Both Culture and Law Need an Overhaul

IranWire spoke to Samaneh Savadi, a lawyer and activist for equal rights. “The reality is that we do not have a clear answer to the question of whether the law should be reformed first, or the culture. Unfortunately, women in the process of divorce and separation in Iran are faced with highly inefficient laws, which in many cases do not consider the reasons for their separation sufficient. In Mojgan’s case, it is important to see that the woman’s family and relatives do not see her husband’s addiction as a sufficient reason for separation. Even if the woman succeeded in gaining the support of her family, the law would only have justified her separation on the condition that her husband’s addiction was deemed harmful and destructive.”

Savadi says that in Iranian law, the definition of “harmful addiction” is an addiction that constitutes a threat to the family. So in other words, for example, if a person uses recreational drugs on weekends or is in a good financial position and his addiction does not endanger the livelihood of his family, his addiction is not considered to be harmful and such a person’s spouse cannot justify separation from him on these grounds.

“This application of the law is in a way influenced by culture,” Savadi says. “The law of society also says that a man has a duty, for example, to provide a living, shelter and clothes for the family, and if he does this, it is not a problem if he has an addiction. Or if he was addicted and violent, but the family was still being fed, there is no problem. The elders of the family also come to the aid of the law in these cases as a repressive arm of the patriarchal system.”

The Strange Death of Mina

Mojgan Gashol is of course not the only woman who has been brutally murdered by her husband.

In April 2020, news emerged about the murder of a woman named Mina who was stabbed to death after a fight with her husband. In this case also, the woman had insisted the couple separate, and this might have been one of the reasons she was murdered. The 34-year-old husband said in his confession: ‘It has been a year since my wife insisted that we separate. We had been in love for 12 years and have two daughters. I do not know why my wife insisted on separation a year ago. She said she no longer wanted us to live together.”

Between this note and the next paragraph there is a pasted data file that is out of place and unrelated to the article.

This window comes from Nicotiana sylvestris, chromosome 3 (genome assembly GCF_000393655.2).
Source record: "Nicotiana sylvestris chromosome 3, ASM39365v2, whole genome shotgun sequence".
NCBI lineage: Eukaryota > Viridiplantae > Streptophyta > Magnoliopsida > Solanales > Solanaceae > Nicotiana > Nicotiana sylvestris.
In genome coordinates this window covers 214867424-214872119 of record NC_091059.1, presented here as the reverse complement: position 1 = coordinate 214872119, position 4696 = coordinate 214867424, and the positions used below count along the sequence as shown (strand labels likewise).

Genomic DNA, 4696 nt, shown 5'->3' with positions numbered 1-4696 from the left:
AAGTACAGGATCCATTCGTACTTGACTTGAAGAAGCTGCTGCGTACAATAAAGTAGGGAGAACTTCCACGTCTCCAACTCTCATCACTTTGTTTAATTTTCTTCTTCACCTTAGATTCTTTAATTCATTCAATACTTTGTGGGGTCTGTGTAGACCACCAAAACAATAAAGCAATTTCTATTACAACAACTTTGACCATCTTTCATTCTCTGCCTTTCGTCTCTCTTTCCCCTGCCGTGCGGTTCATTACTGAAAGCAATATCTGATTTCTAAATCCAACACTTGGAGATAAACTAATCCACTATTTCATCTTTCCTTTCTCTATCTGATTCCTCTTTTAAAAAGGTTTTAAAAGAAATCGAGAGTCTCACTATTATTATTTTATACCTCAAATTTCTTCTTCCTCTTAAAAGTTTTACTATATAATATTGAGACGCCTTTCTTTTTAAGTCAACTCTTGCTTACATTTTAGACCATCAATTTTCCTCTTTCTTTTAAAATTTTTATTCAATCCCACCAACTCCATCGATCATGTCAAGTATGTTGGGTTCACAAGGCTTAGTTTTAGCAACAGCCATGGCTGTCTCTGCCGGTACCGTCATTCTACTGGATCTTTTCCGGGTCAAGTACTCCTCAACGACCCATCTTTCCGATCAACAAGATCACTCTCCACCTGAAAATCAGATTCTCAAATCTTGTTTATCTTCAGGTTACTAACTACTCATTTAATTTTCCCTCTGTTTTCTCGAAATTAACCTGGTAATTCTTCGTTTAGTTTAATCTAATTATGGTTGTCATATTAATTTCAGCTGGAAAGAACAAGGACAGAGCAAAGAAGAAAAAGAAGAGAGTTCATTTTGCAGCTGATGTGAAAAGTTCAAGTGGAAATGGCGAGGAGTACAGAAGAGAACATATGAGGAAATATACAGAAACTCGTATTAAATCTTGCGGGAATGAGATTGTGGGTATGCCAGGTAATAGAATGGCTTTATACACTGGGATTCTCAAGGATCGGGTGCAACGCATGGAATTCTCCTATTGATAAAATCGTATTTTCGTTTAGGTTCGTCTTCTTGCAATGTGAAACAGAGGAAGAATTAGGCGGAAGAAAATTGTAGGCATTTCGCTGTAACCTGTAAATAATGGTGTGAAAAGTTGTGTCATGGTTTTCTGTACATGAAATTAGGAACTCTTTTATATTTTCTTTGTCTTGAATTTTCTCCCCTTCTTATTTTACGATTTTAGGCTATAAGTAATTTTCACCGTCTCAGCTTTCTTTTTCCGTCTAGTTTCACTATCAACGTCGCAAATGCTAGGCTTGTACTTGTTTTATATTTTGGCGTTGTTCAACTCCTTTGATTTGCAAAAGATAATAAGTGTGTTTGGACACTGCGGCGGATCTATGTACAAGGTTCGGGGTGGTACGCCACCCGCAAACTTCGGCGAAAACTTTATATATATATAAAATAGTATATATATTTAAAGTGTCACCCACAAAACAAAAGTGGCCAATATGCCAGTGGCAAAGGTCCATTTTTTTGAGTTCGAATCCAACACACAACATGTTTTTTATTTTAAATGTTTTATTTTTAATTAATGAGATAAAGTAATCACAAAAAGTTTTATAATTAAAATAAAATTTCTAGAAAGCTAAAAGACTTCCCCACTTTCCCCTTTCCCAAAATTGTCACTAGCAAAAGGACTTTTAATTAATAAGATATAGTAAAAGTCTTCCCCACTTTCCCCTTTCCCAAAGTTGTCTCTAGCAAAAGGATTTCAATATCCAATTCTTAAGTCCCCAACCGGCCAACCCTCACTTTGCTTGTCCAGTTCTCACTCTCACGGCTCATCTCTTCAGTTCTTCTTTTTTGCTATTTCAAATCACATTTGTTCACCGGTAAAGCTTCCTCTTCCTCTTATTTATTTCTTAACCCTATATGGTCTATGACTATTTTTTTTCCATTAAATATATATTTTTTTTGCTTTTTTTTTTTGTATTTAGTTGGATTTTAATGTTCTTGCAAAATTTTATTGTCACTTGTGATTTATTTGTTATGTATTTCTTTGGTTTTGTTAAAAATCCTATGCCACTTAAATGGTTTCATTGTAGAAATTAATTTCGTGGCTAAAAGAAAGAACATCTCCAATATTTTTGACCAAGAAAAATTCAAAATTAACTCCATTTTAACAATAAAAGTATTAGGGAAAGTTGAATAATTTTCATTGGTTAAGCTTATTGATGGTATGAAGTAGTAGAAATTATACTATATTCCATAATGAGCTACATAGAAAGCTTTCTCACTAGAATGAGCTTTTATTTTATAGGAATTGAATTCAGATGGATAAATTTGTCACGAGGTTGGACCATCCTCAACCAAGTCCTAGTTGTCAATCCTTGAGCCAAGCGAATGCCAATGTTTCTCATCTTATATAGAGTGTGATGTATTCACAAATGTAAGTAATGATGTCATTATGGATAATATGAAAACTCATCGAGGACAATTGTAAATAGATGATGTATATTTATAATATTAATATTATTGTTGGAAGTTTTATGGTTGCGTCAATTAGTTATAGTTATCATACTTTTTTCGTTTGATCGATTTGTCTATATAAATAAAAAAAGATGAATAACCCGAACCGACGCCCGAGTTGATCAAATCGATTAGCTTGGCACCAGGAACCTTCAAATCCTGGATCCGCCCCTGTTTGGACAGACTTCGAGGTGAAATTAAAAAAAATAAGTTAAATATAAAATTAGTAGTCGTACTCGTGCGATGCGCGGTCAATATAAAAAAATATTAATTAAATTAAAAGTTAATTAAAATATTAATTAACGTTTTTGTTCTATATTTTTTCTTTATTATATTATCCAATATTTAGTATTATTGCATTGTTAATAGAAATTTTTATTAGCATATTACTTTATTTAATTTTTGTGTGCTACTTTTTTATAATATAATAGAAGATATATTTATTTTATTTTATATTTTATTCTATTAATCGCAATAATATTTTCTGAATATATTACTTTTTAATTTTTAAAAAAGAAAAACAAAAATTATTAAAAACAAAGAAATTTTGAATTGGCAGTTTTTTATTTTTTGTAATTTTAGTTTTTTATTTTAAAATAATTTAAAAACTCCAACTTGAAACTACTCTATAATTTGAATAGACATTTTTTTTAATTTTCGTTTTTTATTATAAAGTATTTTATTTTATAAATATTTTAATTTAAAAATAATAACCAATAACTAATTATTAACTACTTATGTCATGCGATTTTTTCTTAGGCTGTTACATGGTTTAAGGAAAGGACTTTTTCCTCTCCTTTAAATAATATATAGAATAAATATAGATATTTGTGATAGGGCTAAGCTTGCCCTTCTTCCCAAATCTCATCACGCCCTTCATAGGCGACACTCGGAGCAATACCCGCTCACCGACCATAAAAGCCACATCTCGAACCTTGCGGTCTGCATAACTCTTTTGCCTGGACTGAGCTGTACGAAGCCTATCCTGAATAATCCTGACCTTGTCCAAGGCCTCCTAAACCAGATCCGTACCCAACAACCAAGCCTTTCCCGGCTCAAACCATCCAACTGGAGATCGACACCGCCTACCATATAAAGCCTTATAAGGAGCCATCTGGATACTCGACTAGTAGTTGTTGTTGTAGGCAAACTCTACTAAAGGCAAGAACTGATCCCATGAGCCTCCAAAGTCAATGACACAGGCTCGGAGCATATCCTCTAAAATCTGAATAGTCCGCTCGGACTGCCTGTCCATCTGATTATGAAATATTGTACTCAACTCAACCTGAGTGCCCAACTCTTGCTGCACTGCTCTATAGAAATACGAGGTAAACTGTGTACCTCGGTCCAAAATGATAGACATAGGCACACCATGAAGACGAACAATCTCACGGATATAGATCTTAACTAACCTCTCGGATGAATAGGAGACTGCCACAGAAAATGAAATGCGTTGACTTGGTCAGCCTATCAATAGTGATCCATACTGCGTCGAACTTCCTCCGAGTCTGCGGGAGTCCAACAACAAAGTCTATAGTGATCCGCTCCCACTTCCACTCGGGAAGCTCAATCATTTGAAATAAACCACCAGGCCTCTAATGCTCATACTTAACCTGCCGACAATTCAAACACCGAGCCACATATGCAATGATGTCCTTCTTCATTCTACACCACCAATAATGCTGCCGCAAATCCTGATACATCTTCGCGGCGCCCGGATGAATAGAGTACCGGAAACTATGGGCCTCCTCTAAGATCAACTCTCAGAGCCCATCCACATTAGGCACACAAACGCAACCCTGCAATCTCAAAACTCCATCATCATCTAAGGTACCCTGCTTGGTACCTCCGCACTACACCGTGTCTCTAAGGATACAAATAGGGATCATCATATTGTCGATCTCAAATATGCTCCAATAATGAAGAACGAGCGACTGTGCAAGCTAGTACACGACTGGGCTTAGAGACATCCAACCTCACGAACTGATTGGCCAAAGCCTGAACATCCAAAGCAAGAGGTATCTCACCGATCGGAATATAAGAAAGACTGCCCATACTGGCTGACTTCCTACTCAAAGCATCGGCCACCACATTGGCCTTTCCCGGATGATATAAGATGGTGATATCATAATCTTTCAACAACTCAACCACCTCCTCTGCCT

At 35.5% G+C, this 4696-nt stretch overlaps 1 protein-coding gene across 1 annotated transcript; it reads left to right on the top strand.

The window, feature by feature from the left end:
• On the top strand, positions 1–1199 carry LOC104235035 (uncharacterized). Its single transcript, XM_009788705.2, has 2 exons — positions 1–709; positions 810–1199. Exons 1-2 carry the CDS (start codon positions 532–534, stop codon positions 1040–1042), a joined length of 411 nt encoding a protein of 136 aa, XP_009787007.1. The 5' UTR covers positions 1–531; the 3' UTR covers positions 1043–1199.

He claimed that he never abused his wife. But on the way back from Tehran, when their two-year-old child was asleep, he and his wife got into an argument and Mina threatened to kill herself. “I told my wife that we have to endure the situation because of the children, even if we do not love each other. My wife had been taking neuroleptics for some time and was anxious. She did not pay attention to what I said. We were returning from a trip on the day of the accident. I argued with my wife in the car. I told her I would not divorce her and if she wanted, she could go to her mother’s house for a while and stay there until she felt better. She swore at me. She called me and my family all sorts of things. I was calm. But when she took out a knife and told me she was going to kill herself and me, I became very distressed. My daughter woke up to the sound of us arguing and my wife turned the knife on the child. I was so upset, I could no longer control myself and I hit her on the head. My wife died on the spot.”